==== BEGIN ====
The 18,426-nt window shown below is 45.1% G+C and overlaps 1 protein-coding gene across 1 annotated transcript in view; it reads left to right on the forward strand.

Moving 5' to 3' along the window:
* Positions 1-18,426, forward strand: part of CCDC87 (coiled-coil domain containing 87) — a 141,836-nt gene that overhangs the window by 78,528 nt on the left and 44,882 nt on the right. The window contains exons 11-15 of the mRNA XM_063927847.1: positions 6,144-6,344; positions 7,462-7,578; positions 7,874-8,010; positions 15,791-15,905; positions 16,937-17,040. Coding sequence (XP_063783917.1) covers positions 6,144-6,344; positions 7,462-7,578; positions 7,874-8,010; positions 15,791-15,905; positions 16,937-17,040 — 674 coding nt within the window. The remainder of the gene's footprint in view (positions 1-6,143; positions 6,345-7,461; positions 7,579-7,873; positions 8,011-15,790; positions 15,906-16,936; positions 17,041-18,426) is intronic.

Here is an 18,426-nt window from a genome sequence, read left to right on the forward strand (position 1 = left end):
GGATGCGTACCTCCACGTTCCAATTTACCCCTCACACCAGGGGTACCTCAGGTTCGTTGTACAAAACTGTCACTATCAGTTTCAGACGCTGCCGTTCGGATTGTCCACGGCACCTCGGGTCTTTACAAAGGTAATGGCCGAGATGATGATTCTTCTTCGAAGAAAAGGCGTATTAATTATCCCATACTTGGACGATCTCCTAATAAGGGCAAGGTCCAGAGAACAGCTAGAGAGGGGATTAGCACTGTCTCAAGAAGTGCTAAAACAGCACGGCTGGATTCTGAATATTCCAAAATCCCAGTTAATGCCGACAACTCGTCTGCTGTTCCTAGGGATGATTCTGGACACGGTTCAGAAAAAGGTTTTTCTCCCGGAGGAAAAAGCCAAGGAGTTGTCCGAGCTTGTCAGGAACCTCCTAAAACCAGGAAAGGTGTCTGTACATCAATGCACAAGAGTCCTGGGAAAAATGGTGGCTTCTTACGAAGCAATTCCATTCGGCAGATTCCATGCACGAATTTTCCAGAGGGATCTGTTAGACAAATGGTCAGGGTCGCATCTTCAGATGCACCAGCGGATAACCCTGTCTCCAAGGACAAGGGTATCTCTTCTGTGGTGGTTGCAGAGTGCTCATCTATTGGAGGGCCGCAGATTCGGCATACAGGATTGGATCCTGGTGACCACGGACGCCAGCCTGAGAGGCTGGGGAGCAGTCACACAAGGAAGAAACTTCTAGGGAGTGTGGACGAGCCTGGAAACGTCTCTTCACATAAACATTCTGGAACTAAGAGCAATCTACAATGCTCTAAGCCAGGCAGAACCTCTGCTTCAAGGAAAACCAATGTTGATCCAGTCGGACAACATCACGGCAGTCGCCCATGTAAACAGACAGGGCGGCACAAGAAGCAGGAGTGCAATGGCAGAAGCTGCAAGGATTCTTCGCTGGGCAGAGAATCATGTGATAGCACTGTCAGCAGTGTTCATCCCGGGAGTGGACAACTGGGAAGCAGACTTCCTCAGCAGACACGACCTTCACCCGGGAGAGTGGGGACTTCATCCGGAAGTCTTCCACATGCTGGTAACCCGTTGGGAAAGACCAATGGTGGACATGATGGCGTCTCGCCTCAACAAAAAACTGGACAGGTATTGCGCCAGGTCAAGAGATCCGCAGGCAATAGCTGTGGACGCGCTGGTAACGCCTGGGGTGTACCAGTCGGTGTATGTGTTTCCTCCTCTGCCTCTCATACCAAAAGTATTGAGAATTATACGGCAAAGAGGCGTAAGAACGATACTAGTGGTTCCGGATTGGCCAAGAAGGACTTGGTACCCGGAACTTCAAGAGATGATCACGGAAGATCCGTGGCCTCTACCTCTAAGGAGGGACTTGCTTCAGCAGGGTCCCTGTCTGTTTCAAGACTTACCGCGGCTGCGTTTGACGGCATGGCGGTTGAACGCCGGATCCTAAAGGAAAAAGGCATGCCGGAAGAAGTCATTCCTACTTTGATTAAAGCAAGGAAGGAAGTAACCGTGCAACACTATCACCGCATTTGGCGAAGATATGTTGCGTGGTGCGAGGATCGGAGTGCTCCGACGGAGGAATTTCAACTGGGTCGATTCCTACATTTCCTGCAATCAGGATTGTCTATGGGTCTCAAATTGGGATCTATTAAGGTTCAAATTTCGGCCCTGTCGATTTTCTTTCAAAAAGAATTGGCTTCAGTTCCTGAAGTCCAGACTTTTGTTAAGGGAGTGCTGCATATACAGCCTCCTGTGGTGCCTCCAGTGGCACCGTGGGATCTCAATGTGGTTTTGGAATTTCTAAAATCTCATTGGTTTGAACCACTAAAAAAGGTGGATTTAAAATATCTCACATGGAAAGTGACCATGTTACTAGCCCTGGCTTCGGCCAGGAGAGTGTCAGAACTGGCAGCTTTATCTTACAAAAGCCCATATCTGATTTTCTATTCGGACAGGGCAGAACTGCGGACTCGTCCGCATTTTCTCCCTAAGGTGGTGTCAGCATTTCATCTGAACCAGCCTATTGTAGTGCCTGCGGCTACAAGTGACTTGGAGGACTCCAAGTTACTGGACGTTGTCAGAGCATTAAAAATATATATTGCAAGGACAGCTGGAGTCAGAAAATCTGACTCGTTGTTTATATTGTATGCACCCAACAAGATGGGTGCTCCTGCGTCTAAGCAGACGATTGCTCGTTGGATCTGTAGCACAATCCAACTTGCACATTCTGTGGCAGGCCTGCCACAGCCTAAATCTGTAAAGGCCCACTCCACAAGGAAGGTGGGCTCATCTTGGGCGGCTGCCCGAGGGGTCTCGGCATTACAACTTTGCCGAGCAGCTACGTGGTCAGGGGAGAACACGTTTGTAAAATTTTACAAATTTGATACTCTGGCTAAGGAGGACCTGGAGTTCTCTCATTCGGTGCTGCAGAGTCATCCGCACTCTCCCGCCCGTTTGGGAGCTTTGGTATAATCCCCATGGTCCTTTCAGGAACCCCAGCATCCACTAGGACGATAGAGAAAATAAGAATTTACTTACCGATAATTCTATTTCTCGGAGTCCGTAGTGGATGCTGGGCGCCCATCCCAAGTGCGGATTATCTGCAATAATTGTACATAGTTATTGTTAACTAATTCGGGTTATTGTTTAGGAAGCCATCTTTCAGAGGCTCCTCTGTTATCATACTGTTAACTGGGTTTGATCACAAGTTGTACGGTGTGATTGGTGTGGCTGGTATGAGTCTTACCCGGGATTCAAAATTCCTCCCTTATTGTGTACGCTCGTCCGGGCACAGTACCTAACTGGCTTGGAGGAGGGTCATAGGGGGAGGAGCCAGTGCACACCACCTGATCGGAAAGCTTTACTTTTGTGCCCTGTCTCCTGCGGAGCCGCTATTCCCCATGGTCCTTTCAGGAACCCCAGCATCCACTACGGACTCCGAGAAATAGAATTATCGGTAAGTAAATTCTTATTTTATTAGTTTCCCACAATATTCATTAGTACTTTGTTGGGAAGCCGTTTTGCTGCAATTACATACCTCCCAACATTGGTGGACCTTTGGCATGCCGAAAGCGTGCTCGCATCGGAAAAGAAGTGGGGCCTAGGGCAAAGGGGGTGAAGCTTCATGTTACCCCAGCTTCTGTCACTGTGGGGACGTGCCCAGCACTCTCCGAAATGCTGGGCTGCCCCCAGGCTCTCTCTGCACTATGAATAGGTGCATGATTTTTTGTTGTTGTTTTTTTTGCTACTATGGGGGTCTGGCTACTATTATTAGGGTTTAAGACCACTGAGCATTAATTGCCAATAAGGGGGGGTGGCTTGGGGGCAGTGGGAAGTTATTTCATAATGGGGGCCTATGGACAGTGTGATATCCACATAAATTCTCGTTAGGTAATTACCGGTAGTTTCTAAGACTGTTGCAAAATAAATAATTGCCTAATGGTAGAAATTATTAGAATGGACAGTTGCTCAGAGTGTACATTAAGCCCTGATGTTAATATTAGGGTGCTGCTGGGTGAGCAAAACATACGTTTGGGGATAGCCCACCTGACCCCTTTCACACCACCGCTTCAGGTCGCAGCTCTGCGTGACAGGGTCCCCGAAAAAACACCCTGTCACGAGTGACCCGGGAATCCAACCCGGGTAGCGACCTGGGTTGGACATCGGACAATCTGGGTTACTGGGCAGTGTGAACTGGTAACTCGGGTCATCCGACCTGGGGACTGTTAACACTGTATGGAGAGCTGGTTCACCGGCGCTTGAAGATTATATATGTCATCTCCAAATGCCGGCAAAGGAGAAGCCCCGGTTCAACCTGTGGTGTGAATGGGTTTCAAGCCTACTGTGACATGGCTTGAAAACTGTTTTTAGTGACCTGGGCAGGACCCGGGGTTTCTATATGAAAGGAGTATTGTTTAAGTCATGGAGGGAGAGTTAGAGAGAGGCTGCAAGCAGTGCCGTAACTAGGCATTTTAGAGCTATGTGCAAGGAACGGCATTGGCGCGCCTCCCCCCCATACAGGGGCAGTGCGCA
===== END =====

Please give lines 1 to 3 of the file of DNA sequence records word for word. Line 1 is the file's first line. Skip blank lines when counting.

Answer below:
The 18,426-nt window shown below is 45.1% G+C and overlaps 1 protein-coding gene across 1 annotated transcript in view; it reads left to right on the forward strand.

Moving 5' to 3' along the window:
* Positions 1-18,426, forward strand: part of CCDC87 (coiled-coil domain containing 87) — a 141,836-nt gene that overhangs the window by 78,528 nt on the left and 44,882 nt on the right. The window contains exons 11-15 of the mRNA XM_063927847.1: positions 6,144-6,344; positions 7,462-7,578; positions 7,874-8,010; positions 15,791-15,905; positions 16,937-17,040. Coding sequence (XP_063783917.1) covers positions 6,144-6,344; positions 7,462-7,578; positions 7,874-8,010; positions 15,791-15,905; positions 16,937-17,040 — 674 coding nt within the window. The remainder of the gene's footprint in view (positions 1-6,143; positions 6,345-7,461; positions 7,579-7,873; positions 8,011-15,790; positions 15,906-16,936; positions 17,041-18,426) is intronic.